This section presents the basic terms with which companies raising capital need to be familiar. A more detailed discussion of the valuation of startup companies and various calculations in connection with these terms is given in Chapter 9.
Sale of Shares by Shareholders Versus Investments
The main difference between the sale of shares by shareholders (a "secondary offering") a transaction to which the company is not a party and raising capital for the company (i.e., importing money into the company) is that in the latter case the company allots new shares to investors (i.e., adds shares to the company's allotted share capital), against which it receives an investment, usually in cash which it can use for its business.
For example: Speed Ltd. has 3,000,000 shares that are equally divided between its two entrepreneurs. In other words, each entrepreneur holds 50% of the company's equity. If a certain entity were to buy 1,500,000 shares from one entrepreneur, the other entrepreneur would still hold 1,500,000 shares out of the 3,000,000 (50% of the company) and will not have been diluted at all. Ostensibly, the company's financial condition has not changed at all either, since no new funds were infused into the company. If, on the other hand, an investor invests money in the company, in consideration for which the company allots to him or her 1,500,000 shares, then, although each entrepreneur still retains 1,500,000 shares, these shares now constitute only one third of the company's equity. In other words, they were diluted by approximately 17%, or one third of their holdings (for an accurate calculation of the number of shares allotted in investments and the rate of dilution, see Chapter 9). However, in this case the company receives funds or other resources which it can use for its activities. This type of issuance is the most prevalent in early-stage equity private placements, since the main reason for raising capital is the need to infuse money into the company and not the entrepreneurs' desire to realize their investment.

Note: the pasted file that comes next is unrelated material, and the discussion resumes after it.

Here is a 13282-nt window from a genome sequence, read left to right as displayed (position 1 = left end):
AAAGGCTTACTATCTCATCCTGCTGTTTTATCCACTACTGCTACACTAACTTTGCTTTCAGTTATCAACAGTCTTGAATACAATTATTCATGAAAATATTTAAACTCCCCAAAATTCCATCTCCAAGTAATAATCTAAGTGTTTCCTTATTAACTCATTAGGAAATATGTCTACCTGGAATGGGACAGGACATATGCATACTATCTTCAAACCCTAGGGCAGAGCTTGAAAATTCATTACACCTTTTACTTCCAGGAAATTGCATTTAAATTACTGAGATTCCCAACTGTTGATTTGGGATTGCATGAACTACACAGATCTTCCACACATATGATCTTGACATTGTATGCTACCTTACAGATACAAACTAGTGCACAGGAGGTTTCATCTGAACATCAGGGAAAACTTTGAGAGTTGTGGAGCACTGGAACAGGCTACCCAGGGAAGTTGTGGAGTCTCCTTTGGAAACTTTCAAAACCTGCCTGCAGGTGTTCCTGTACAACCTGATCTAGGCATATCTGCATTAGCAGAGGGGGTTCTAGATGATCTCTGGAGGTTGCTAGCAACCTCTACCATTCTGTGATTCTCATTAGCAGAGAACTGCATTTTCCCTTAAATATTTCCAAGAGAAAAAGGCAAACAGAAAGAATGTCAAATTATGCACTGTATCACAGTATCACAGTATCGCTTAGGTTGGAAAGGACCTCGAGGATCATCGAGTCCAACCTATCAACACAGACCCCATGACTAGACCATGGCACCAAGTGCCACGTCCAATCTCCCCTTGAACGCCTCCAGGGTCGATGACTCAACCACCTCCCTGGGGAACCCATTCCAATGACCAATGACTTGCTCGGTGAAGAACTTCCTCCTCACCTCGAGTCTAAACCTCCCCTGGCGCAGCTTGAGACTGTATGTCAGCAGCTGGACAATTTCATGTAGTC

Terms for Describing the Value of a Company
It should be noted that the price of the share just before and after the investment remains unchanged. Speed Ltd., for example, has 3,000,000 shares before the investment. Since its pre-money value was estimated at $3 million, the price of each share was $1. The company has now received an investment of $1 million in consideration for shares. Since the share price is $1, one million additional shares were bought and allotted. The total amount of allotted shares is now 4,000,000, i.e., the new investor holds 25% of the shares: 1,000,000 out of a total of 4,000,000, with the price of each share remaining $1.